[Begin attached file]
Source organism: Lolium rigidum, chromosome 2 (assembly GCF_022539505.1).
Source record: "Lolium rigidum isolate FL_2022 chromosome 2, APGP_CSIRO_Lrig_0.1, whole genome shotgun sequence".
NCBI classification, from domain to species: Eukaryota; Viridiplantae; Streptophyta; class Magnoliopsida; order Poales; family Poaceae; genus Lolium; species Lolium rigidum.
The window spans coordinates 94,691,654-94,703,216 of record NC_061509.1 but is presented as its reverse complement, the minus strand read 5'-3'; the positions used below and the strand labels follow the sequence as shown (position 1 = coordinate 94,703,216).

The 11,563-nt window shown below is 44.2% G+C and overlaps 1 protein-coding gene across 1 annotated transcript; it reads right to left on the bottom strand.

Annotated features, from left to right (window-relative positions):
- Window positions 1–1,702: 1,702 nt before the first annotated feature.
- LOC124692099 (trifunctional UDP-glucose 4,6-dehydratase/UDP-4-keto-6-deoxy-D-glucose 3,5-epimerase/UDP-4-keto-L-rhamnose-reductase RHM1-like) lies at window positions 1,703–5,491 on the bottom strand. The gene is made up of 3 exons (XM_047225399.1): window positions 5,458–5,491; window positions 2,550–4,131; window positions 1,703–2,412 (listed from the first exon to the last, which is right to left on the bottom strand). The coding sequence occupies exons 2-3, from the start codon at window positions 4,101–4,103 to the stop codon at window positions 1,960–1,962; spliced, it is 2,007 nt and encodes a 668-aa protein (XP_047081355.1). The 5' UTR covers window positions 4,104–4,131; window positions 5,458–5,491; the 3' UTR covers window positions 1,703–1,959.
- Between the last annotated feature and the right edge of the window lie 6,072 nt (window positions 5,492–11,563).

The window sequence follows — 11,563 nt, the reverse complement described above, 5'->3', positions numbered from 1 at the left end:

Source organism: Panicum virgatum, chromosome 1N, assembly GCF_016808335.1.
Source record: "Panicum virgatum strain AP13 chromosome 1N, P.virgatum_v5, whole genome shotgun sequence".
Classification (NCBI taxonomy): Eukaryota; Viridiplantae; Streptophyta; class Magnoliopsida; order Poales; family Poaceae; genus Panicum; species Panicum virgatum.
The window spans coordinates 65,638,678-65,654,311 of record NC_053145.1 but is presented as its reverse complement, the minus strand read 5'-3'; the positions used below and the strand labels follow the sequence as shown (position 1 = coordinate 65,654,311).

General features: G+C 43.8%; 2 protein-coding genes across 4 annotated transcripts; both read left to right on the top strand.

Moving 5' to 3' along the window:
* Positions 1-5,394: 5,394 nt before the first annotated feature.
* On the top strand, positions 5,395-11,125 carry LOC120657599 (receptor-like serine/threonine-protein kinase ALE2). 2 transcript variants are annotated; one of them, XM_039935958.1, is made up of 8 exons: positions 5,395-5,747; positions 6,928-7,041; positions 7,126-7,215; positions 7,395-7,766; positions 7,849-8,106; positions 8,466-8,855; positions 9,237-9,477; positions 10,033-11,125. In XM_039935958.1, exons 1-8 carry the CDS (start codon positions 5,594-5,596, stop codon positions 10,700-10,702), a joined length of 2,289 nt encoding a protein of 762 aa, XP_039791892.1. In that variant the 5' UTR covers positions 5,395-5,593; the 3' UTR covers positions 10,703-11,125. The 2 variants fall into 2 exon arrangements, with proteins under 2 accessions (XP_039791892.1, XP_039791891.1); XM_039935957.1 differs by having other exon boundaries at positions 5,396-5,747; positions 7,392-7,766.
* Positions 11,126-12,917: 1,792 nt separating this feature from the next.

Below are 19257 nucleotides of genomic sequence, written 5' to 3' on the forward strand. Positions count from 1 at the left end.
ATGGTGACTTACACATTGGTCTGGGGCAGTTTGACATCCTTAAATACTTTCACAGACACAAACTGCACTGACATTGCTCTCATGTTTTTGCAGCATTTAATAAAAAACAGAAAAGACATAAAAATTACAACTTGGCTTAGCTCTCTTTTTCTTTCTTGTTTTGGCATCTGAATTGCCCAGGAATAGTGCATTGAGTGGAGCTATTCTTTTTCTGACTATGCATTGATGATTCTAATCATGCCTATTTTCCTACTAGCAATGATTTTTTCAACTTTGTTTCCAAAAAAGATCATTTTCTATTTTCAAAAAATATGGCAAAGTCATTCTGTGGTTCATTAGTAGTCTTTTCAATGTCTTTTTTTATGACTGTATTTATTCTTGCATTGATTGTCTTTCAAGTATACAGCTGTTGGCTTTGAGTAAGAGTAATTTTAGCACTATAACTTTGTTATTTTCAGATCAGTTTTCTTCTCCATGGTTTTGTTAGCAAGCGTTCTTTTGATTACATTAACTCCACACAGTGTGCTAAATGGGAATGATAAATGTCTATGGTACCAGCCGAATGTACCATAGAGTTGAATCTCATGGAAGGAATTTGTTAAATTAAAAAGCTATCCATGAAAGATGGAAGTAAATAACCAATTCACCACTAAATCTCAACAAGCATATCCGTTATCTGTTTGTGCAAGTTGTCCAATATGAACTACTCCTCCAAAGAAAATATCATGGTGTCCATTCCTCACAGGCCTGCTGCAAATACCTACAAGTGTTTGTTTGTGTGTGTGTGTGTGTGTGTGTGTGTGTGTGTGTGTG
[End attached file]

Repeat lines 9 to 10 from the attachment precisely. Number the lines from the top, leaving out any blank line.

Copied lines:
- Between the last annotated feature and the right edge of the window lie 6,072 nt (window positions 5,492–11,563).

The window sequence follows — 11,563 nt, the reverse complement described above, 5'->3', positions numbered from 1 at the left end: